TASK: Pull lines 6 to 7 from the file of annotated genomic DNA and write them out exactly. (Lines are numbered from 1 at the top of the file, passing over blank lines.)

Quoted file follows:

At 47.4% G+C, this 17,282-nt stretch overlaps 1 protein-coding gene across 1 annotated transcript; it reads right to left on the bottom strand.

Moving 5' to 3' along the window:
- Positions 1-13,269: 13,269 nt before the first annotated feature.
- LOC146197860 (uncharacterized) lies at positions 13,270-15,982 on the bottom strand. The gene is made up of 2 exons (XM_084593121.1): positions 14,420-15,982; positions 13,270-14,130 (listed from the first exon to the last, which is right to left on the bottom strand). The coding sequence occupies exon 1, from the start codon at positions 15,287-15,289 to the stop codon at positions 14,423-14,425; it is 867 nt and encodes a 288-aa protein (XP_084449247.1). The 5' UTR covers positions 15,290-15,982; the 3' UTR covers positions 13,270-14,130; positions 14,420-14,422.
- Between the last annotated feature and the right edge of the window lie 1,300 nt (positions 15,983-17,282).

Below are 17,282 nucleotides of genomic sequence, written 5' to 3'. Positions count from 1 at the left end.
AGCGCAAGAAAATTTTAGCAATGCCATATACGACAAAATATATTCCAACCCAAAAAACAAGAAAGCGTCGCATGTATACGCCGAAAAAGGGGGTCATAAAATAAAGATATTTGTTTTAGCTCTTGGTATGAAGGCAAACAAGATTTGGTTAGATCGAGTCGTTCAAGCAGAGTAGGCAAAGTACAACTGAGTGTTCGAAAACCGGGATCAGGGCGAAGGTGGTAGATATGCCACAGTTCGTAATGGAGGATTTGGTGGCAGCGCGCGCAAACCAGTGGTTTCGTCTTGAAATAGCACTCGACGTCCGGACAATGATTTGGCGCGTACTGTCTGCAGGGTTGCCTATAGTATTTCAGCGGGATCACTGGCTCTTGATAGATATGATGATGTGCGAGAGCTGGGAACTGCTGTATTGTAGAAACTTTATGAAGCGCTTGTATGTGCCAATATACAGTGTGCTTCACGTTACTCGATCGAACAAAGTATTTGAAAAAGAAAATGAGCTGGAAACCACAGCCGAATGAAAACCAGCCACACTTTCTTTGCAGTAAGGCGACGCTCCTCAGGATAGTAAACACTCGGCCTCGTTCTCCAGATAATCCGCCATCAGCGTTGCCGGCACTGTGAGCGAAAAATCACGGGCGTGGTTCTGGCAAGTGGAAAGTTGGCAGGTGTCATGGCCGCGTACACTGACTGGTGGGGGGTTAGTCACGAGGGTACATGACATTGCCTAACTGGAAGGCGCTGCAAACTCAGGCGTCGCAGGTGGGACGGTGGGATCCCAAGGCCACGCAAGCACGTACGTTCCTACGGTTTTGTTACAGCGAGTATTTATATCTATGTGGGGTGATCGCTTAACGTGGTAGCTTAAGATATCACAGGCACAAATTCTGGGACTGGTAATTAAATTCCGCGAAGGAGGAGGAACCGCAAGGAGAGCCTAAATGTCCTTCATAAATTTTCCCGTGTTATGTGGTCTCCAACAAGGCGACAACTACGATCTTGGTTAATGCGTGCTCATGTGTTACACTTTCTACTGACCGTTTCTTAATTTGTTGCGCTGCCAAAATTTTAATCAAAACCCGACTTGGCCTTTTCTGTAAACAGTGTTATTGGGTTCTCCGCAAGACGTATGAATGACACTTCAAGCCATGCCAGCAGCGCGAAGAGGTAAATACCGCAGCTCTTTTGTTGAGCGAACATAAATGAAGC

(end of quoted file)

Below are 17,282 nucleotides of genomic sequence, written 5' to 3'. Positions count from 1 at the left end.
AGCGCAAGAAAATTTTAGCAATGCCATATACGACAAAATATATTCCAACCCAAAAAACAAGAAAGCGTCGCATGTATACGCCGAAAAAGGGGGTCATAAAATAAAGATATTTGTTTTAGCTCTTGGTATGAAGGCAAACAAGATTTGGTTAGATCGAGTCGTTCAAGCAGAGTAGGCAAAGTACAACTGAGTGTTCGAAAACCGGGATCAGGGCGAAGGTGGTAGATATGCCACAGTTCGTAATGGAGGATTTGGTGGCAGCGCGCGCAAACCAGTGGTTTCGTCTTGAAATAGCACTCGACGTCCGGACAATGATTTGGCGCGTACTGTCTGCAGGGTTGCCTATAGTATTTCAGCGGGATCACTGGCTCTTGATAGATATGATGATGTGCGAGAGCTGGGAACTGCTGTATTGTAGAAACTTTATGAAGCGCTTGTATGTGCCAATATACAGTGTGCTTCACGTTACTCGATCGAACAAAGTATTTGAAAAAGAAAATGAGCTGGAAACCACAGCCGAATGAAAACCAGCCACACTTTCTTTGCAGTAAGGCGACGCTCCTCAGGATAGTAAACACTCGGCCTCGTTCTCCAGATAATCCGCCATCAGCGTTGCCGGCACTGTGAGCGAAAAATCACGGGCGTGGTTCTGGCAAGTGGAAAGTTGGCAGGTGTCATGGCCGCGTACACTGACTGGTGGGGGGTTAGTCACGAGGGTACATGACATTGCCTAACTGGAAGGCGCTGCAAACTCAGGCGTCGCAGGTGGGACGGTGGGATCCCAAGGCCACGCAAGCACGTACGTTCCTACGGTTTTGTTACAGCGAGTATTTATATCTATGTGGGGTGATCGCTTAACGTGGTAGCTTAAGATATCACAGGCACAAATTCTGGGACTGGTAATTAAATTCCGCGAAGGAGGAGGAACCGCAAGGAGAGCCTAAATGTCCTTCATAAATTTTCCCGTGTTATGTGGTCTCCAACAAGGCGACAACTACGATCTTGGTTAATGCGTGCTCATGTGTTACACTTTCTACTGACCGTTTCTTAATTTGTTGCGCTGCCAAAATTTTAATCAAAACCCGACTTGGCCTTTTCTGTAAACAGTGTTATTGGGTTCTCCGCAAGACGTATGAATGACACTTCAAGCCATGCCAGCAGCGCGAAGAGGTAAATACCGCAGCTCTTTTGTTGAGCGAACATAAATGAAGC